LIKE ANIMALS is a visually stunning film which opens with a haunting score in a neighborhood lackluster of life. The non-color palette and neutral tones define a monotone way of living that reflects the lives of the characters that call this home. The score creates a foreboding pulse to the film that carries the story in a haunting rhythm.
“Today is my mother’s funeral.” Writer/Director Leland Montgomery tells an all too common story about family dynamics after the loss of a parent. This family dynamic consists of three sisters and one brother. The brother is the Executor of the mother’s estate. He was living in Los Angeles with his male fiance as his three sisters stayed behind in the house, living with their mother, until she passed away. They all agreed to sell the house. The sisters have big plans on getting out of this town to nowhere. Their new beginning can only start with the money they will receive from the sale of their mother’s house – that is until the brother informs his sisters that he and his fiance will be moving into the house – not selling at all.
Montgomery sets this scene during a birthday celebration and takes the scene in the opposite direction with the news. A poignant performance by Zoe Chao (Mary) as we watch her dream unravel in front of us as the rug gets pulled out from underneath her. Mary asks “what do we do?” Her sister simply replies “adjust.” It’s a moment that ties into another theme of the film – the question of whether their mother was happy here or not. “She got stuck. People in this town don’t leave – they get stuck”.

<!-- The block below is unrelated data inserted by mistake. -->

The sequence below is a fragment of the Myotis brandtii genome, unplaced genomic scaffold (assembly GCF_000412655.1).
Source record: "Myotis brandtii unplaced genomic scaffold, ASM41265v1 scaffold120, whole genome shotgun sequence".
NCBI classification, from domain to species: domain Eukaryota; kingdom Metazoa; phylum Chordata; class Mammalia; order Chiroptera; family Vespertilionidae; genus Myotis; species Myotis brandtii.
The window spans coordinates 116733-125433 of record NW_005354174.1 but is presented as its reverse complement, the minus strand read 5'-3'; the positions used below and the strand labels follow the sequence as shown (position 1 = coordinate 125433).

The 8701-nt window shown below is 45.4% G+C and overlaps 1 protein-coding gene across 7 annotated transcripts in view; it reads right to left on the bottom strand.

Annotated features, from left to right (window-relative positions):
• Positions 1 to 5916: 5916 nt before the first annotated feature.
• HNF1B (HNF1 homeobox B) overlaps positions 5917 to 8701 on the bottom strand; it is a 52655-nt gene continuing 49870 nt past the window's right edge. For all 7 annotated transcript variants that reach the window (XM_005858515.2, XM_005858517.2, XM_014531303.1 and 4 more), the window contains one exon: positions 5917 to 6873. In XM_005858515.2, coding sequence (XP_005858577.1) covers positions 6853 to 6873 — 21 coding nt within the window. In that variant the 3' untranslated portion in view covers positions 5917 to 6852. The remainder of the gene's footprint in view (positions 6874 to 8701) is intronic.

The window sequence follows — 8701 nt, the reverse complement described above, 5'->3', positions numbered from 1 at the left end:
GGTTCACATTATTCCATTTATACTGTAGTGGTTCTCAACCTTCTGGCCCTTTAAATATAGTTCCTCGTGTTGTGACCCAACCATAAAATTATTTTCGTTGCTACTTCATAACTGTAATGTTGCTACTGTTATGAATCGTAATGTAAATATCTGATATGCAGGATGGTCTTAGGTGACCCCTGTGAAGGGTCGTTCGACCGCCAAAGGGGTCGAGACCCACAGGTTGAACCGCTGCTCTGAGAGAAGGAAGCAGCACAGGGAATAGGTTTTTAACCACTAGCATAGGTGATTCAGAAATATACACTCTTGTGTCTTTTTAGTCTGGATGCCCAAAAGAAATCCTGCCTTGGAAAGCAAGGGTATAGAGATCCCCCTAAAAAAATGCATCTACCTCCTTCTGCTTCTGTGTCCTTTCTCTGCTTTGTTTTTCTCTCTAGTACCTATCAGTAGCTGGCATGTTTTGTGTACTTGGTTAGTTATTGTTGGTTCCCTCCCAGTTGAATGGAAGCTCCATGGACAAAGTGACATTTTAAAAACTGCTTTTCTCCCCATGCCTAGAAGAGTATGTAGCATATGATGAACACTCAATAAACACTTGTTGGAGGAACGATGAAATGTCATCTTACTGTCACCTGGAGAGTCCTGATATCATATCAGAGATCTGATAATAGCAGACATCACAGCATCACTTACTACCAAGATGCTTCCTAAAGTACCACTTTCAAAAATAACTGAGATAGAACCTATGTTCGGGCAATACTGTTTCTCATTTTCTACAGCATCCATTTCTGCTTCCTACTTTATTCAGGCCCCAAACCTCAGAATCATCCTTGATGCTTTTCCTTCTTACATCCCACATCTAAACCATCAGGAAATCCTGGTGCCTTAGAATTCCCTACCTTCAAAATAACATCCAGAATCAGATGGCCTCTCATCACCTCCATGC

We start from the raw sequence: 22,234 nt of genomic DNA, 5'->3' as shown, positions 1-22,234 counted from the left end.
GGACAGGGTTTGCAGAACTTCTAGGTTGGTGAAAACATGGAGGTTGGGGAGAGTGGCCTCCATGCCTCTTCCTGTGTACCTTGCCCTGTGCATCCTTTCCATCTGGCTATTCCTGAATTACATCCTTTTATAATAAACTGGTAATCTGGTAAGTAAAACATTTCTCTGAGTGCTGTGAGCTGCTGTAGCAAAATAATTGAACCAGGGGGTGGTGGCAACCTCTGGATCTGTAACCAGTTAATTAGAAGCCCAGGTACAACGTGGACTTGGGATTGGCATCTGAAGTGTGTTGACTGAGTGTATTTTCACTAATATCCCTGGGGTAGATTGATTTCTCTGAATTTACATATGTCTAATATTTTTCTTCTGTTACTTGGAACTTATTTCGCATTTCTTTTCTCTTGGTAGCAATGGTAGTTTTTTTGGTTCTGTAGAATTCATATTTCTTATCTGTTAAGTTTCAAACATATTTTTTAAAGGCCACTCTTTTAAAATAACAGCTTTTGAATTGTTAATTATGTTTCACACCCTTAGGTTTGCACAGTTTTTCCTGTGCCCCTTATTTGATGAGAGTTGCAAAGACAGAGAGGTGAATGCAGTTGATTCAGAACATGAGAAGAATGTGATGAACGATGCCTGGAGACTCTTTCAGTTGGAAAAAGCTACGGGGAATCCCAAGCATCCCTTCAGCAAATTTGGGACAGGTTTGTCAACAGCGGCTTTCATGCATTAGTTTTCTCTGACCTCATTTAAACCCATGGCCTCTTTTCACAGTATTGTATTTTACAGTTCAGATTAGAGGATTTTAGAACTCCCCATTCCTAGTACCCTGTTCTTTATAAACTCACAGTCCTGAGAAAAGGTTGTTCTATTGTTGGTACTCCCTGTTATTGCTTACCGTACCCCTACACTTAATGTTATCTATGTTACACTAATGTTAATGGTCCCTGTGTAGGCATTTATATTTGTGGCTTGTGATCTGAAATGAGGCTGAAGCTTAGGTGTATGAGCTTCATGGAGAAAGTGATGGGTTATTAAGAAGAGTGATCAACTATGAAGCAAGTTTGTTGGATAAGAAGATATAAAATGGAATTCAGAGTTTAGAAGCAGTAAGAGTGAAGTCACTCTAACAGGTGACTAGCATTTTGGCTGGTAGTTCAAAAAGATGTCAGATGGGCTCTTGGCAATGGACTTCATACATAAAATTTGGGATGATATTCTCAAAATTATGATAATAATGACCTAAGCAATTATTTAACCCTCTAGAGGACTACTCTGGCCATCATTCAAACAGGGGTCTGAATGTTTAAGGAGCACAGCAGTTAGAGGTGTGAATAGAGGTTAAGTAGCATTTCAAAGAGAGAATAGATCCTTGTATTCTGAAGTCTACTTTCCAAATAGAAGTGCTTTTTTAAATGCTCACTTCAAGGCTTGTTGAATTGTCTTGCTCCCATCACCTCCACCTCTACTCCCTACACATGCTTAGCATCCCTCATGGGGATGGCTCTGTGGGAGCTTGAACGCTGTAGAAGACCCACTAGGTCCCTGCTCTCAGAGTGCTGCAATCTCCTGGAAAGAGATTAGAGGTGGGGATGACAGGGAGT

The excellence of this short film is a combination of writing (co-written by Tom Dugdale), acting (superb ensemble), cinematography (Eli Arenson), score (Brian McOmber) and editing (Spencer Devlin Howard). So beautifully layered is this film that it makes it a gem.
The acting performances are rich, subtle and nuanced. The casting so spot on that these actors truly look and feel like siblings. There’s an intimacy between the screen and the audience that makes you feel as if you’re part of this family.
Montgomery creates a world for the audience to become part of. The location is stunning, yet lonely and desolate – as if time stands still. The aerial shots show the audience how large the landscape is – while revealing its isolation.
LIKE ANIMALS is a heartfelt journey of a family’s pain, hopes and crushing reality. We get a glimpse into our own world – by looking at theirs. Montgomery reminds us all that by accepting what is, we may have a chance at true happiness.